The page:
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How Saint Louis Zoo protects its animals after New York tiger tests positive for COVID-19

The zoo director said the Saint Louis Zoo hasn't tested any animals for coronavirus, but efforts are in place to keep them and employees safe

ST. LOUIS — A tiger at the Bronx Zoo tested positive for COVID-19 after developing a dry cough, becoming the first animal to do so in the U.S.

READ MORE: Tiger at New York City's Bronx Zoo tests positive for coronavirus

It was also a lesson for zookeepers in St. Louis.

"We are in this together," Saint Louis Zoo Director Michael Macek said of the cooperation between different animal organizations. "We belong to the Association of Zoos and Aquariums, which is our accrediting organization. We have over 250 members. So, we have been working with them very closely throughout this whole pandemic."

Macek said the Saint Louis Zoo hasn't tested any animals. None of them are showing signs of the illness.

Credit: KSDK

But two employees did test positive for the coronavirus after traveling, and those staff members have not returned to the zoo since their diagnoses.

Since early March, Macek said the zoo has followed its emergency preparedness and response plan, which includes a contingency for pandemics.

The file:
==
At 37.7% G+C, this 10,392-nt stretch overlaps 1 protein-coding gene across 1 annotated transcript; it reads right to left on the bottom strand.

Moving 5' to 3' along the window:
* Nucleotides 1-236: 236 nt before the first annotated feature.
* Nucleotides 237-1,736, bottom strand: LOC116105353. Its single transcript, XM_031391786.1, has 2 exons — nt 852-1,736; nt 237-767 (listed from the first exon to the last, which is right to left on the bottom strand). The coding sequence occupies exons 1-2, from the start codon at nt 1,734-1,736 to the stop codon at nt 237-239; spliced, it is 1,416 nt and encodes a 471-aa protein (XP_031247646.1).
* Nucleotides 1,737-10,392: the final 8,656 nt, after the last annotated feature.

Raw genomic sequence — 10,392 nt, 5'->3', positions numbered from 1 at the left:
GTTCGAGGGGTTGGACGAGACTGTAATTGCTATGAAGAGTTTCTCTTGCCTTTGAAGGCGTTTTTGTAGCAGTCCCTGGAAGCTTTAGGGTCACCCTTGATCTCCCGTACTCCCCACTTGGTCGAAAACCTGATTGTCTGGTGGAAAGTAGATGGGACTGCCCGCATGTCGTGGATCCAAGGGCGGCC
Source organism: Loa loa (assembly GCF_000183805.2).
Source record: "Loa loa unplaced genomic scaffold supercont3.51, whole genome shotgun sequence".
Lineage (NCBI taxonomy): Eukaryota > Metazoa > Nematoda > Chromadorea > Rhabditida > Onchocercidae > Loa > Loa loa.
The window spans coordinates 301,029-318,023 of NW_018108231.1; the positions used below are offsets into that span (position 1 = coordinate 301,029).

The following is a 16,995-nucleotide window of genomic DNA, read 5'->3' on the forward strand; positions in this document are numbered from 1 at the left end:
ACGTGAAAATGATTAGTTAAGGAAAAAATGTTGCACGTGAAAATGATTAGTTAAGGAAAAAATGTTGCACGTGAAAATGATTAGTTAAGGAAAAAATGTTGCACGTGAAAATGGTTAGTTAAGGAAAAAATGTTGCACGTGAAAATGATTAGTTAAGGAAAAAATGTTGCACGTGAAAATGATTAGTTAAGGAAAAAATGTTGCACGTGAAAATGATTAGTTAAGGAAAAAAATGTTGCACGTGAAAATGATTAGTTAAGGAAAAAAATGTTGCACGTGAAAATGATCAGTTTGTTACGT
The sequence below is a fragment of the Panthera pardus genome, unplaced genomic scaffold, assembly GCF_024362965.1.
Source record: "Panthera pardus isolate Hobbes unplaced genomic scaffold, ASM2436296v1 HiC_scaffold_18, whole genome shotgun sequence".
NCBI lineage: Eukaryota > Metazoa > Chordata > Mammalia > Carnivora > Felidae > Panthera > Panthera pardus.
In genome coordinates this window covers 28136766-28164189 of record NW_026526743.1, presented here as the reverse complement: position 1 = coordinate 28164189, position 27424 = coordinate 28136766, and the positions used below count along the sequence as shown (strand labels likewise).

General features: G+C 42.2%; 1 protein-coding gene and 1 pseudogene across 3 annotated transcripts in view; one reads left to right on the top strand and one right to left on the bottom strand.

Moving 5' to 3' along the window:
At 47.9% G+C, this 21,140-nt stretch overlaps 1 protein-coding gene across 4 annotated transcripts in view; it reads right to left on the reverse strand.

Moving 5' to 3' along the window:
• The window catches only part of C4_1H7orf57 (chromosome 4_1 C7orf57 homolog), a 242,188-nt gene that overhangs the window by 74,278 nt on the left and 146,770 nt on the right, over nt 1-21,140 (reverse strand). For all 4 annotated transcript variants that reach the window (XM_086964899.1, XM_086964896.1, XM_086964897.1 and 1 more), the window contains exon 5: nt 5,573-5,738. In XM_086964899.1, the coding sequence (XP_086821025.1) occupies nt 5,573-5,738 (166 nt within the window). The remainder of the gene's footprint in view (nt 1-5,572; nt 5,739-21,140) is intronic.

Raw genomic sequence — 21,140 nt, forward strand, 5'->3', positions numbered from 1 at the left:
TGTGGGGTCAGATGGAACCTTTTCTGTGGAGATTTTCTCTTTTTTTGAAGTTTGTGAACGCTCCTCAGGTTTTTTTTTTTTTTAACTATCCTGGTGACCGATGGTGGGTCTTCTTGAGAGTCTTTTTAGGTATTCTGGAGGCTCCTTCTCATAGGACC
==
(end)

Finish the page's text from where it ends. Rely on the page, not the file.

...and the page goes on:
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The Saint Louis Zoo is down to essential staff only, as Macek estimates 80% to 85% of employees are working at home. The zookeepers who remain are pulling shorter shifts, maybe four to six hours with the animals. 

"We're still trying to do as much of what we call 'operant conditioning,' training animals to present themselves so we can take the temperature or something like that," Macek said, adding that they are "always trying to maintain social distancing."

Macek said, for many zookeepers, there are some species that are particularly concerning.

"We always take precautions for primates — particularly the large apes — and elephants because there are a number of other relatively common zoonotic diseases — diseases like COVID-19 — that can transfer from animals to humans," Macek said.

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The Saint Louis Zoo staff has been assigned to consistent teams during shifts to limit exposure to other members. Those employees wear personal protective equipment while interacting with the animals, and leaders are in constant communication with crews from other zoos to find out how everyone's reacting to the rapidly changing situation.

"We have been reaching out to our colleagues in Asia because it's been there for so long, since early January. They have nothing to date. So, this is very surprising," Macek said.

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Macek said four domestic animals have tested positive for the coronavirus: three cats in Hong Kong and one dog in Belgium. It's unclear if those animals had symptoms or if they were shedding the virus while ill.

Macek said when it comes to your pets, here's his advice.

"Take the same precautions for them as you would a human family member."

It's the same advice they're following at the Saint Louis Zoo.

Contact reporter Sara Machi on Facebook and Twitter.

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